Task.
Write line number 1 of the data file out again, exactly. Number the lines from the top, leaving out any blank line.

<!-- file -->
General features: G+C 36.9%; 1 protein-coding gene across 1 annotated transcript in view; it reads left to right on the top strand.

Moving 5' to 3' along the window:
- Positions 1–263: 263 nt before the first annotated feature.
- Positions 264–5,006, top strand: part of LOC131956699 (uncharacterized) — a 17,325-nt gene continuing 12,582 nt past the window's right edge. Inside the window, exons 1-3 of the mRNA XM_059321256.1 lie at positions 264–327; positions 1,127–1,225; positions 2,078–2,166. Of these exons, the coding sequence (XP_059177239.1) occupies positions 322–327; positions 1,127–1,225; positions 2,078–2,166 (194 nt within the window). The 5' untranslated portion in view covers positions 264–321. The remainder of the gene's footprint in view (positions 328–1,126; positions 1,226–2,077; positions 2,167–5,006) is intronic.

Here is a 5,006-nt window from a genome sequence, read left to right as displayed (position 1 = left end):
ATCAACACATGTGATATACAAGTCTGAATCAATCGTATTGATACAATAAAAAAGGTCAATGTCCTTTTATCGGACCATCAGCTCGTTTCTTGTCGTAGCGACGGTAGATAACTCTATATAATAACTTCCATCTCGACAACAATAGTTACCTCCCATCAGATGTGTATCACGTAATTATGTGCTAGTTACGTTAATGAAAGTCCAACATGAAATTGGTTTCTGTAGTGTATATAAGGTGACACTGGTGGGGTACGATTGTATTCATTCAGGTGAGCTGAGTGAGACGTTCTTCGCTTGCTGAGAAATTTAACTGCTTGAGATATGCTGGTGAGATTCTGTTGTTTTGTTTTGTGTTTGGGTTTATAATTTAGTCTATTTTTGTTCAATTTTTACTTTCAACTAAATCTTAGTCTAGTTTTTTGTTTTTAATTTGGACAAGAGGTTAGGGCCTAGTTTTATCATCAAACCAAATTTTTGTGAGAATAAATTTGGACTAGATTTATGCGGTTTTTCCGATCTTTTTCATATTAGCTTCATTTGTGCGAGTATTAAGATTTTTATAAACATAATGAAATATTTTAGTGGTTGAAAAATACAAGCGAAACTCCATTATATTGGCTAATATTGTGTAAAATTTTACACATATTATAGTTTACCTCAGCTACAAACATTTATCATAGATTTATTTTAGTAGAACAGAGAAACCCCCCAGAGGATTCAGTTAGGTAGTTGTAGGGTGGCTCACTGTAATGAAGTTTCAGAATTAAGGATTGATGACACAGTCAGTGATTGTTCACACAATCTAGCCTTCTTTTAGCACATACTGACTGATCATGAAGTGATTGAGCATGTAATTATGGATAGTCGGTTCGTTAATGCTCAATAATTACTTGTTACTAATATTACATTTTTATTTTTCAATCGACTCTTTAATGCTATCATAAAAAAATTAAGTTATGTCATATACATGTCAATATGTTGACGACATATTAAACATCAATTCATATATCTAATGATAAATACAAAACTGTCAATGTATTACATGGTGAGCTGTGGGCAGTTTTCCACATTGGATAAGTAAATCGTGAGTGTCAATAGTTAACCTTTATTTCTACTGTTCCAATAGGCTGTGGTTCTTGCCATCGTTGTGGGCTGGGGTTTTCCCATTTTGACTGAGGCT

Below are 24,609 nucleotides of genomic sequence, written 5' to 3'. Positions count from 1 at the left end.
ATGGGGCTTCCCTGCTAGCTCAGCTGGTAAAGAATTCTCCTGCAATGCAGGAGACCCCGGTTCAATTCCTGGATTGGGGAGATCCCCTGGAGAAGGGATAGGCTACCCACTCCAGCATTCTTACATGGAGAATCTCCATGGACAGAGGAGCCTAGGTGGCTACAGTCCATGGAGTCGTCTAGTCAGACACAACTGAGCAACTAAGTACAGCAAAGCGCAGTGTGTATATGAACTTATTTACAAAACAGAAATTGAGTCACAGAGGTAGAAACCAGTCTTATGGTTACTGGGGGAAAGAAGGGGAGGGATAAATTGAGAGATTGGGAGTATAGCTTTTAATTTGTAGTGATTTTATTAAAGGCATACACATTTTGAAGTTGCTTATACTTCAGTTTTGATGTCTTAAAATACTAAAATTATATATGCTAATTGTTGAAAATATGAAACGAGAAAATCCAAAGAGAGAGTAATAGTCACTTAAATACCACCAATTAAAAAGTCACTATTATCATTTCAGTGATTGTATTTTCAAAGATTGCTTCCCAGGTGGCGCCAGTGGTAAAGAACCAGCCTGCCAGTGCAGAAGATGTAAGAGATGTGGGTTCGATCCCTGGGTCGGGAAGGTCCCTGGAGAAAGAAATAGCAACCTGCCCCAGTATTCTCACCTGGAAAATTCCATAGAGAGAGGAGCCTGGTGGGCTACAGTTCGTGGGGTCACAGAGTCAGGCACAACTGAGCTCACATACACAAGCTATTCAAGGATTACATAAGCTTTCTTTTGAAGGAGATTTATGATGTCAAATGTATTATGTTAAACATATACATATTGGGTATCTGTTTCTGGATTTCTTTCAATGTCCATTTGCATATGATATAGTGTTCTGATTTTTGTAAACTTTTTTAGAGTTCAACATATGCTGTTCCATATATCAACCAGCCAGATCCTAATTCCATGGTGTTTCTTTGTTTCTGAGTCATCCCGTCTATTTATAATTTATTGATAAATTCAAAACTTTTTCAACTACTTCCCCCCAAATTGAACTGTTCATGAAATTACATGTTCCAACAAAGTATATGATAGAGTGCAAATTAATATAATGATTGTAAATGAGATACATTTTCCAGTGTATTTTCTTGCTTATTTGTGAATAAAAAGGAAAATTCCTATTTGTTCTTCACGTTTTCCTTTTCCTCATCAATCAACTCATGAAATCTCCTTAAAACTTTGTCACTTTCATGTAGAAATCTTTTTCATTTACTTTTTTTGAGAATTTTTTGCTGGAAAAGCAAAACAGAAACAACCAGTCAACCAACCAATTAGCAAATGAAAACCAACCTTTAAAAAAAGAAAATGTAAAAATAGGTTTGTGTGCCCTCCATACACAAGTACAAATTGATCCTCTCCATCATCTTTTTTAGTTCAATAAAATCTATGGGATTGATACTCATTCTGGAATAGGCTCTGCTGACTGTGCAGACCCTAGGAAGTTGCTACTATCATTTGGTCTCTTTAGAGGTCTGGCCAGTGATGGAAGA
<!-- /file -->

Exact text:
General features: G+C 36.9%; 1 protein-coding gene across 1 annotated transcript in view; it reads left to right on the top strand.